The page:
The Testament of Mary Review - A Stunning, Unheard Story

Never, after any performance have I been so fascinated with someone’s hair: after seeing Linda Reiter perform as the title character in The Testament of Mary (written by Colm Tóibín, and directed by Dennis Začek), I could write a dissertation about her hair, how it changed, and what it all meant in the simplicity of its change. Every element of this one-woman show - from the blocking to the design, to the text to every directorial choice - was elegantly simple. Elegant and raw, bitter and soft, this play strips us of our presuppositions of the Marian iconography and mythology to reveal an emotionally bruised woman, a real person. The writing, adapted from Tóibín’s novel, tackles fanaticism and mob mentality, the female voice in history, and the persistence of political agenda over individuals, but without any tone of agitprop or exclusion of faith. I (as an ever-curious agnostic) was accompanied by my fellow theatre artist and friend (a Christian) and it inspired us both as people, thinking and feeling.

 

Linda Reiter as Mary

This play was largely Mary divulging her secret truths, opinions, and acts that she hid from the world and herself to us, the audience. If it had been any other show, I would have dug into the structure/inciting incident for this testimony/who are we as the audience supposed to be/etc., however, this writing was so truthful in its frankness and universal in its metaphors that I did not care. After bathing onstage during preshow, Reiter dries herself off, puts on a plain robe (dark red, not light blue), and simply begins. And I’m in, invested in this one-sided conversation. Enhancing this investment is Christopher Ash’s projection design and Michael Rourke’s lighting design, seamlessly transitioning through moods and echoes of memory, washing the stage with Mary’s isolation, rage, and release. During her brutal and precise description of her son’s crucifixion, a gnarled tree pulsates a blood red on the psych at the back of the theatre, subtly imbuing this speech with the horrific amount of time it takes to watch her son die. The set design, also by Ash, kept the play grounded in a much more elemental atmosphere: the pool of water for Mary to bath, the amount of (what appeared to be) desert fauna, all of the furniture and the walls made of thick wood, the candles that never went out set Mary on earth, instead of in someone else’s story.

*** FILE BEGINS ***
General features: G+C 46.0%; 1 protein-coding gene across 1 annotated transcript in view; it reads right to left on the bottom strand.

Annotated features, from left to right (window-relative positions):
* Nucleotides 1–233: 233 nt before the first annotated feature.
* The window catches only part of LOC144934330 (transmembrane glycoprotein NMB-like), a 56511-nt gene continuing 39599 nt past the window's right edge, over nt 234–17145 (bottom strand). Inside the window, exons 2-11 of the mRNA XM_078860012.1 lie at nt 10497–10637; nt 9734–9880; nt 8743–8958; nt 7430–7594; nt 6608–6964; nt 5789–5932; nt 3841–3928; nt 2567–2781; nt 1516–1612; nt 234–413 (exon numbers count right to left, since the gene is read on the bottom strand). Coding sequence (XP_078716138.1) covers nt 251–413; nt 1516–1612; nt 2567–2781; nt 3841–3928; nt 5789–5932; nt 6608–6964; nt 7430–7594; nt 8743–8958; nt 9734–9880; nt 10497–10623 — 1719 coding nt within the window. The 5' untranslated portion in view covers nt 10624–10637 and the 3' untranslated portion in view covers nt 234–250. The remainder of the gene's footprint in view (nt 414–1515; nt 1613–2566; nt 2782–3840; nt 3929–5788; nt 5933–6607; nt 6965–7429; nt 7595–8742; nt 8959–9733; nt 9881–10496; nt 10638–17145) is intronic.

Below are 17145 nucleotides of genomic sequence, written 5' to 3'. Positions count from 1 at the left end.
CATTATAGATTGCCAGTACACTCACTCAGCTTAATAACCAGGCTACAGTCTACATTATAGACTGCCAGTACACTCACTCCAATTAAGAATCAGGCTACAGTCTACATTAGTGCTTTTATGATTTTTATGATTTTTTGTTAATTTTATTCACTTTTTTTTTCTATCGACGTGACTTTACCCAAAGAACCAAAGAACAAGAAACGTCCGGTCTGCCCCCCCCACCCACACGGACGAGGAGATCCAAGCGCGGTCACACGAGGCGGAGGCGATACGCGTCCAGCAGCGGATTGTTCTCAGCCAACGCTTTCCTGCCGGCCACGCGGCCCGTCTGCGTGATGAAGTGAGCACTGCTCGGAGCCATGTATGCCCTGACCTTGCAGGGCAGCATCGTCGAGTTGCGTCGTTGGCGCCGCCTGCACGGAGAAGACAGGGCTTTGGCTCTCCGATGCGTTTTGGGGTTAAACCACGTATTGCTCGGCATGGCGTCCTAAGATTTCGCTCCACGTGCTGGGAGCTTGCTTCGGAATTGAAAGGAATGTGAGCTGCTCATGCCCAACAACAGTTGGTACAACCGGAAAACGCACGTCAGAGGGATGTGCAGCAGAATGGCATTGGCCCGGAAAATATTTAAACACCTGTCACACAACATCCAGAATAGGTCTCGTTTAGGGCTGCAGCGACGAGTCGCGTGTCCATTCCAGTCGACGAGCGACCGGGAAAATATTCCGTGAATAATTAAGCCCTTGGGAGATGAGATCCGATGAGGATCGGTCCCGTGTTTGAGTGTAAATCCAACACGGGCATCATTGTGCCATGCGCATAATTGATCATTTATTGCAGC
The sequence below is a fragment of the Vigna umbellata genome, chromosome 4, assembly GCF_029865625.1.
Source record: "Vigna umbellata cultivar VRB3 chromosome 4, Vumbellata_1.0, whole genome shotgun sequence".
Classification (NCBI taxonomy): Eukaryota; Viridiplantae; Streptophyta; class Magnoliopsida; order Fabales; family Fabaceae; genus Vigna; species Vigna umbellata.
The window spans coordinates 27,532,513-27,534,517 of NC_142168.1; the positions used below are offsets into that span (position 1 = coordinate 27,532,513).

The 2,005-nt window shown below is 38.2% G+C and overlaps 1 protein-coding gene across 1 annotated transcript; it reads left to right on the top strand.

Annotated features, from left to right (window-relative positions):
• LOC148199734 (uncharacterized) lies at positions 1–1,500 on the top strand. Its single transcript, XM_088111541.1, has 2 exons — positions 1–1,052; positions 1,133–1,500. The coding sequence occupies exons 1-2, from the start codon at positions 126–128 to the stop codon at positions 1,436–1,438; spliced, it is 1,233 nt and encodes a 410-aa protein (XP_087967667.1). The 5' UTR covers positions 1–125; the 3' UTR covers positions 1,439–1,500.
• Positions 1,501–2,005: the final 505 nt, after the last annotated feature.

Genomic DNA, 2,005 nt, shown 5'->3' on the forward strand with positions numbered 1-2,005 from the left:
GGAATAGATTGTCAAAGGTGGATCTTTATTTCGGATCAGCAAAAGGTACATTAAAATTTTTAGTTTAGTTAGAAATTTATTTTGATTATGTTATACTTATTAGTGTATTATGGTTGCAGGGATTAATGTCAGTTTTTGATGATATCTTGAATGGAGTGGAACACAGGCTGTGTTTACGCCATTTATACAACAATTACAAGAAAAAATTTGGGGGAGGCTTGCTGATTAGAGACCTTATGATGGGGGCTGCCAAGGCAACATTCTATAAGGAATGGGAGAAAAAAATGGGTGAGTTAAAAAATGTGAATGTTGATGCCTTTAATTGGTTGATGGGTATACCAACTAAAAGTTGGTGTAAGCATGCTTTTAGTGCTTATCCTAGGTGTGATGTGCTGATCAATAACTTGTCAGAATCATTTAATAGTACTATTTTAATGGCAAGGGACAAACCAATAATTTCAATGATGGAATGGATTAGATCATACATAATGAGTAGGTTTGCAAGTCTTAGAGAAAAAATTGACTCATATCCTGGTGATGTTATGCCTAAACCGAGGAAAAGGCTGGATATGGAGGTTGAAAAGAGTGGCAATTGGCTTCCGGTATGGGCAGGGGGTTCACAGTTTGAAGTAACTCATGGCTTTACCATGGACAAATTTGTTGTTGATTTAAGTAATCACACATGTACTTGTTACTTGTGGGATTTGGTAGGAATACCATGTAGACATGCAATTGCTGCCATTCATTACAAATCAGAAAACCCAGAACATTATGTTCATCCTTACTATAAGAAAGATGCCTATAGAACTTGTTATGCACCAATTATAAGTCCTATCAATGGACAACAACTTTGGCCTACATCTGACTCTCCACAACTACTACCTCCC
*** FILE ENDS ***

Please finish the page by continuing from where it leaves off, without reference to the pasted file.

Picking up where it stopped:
Christopher Ash's earthy set design

Her story was made all the more human by her hair: after thoroughly cleansing herself (hugely symbolic) in the preshow, we see her naked body veiled in shadow, then dressed with her hair slicked back with water, giving Reiter’s gorgeously austere face the frankness and spirit necessary to carry this show. As her hair starts to dry and loosen through the performance, so does her wall of silence crumble as she details moments and withheld thoughts on her unnamed son, his apostles, and all their disciples. Her hair dries around her face, and she softens and purges all of her secrets, leaving her completely cut open and beautiful - and with her final realization, she takes up the iconic blue veil to mortar herself into her elected silence. It is this minute detail, amidst others, that makes Začek’s direction resound. In the London version at the Barbican earlier this year, Fiona Shaw - power house that she is - fully embodied all the other characters, used live vulture and explored all the Marian iconography in her physical performance. In no way do I disparage that choice, but I didn't need that. Reiter was so gripping in her straight forward delivery that this production demanded minimal theatricality, and every subtle spectacle was perfectly tuned with this show. 

 

Reiter recalling Michelangelo's 'Pieta'

Real Talk: Go see this brutally honest story of an otherwise voiceless, famous figure. Reiter’s performance is a treasure to value and experience.

The Testament of Mary runs from now until December 14 at the Victory Gardens Biograph Theater, 2433 N Lincoln Ave. For more information, times, and tickets call the box office at 773-871-3000 or visit the Victory Gardens website 

 

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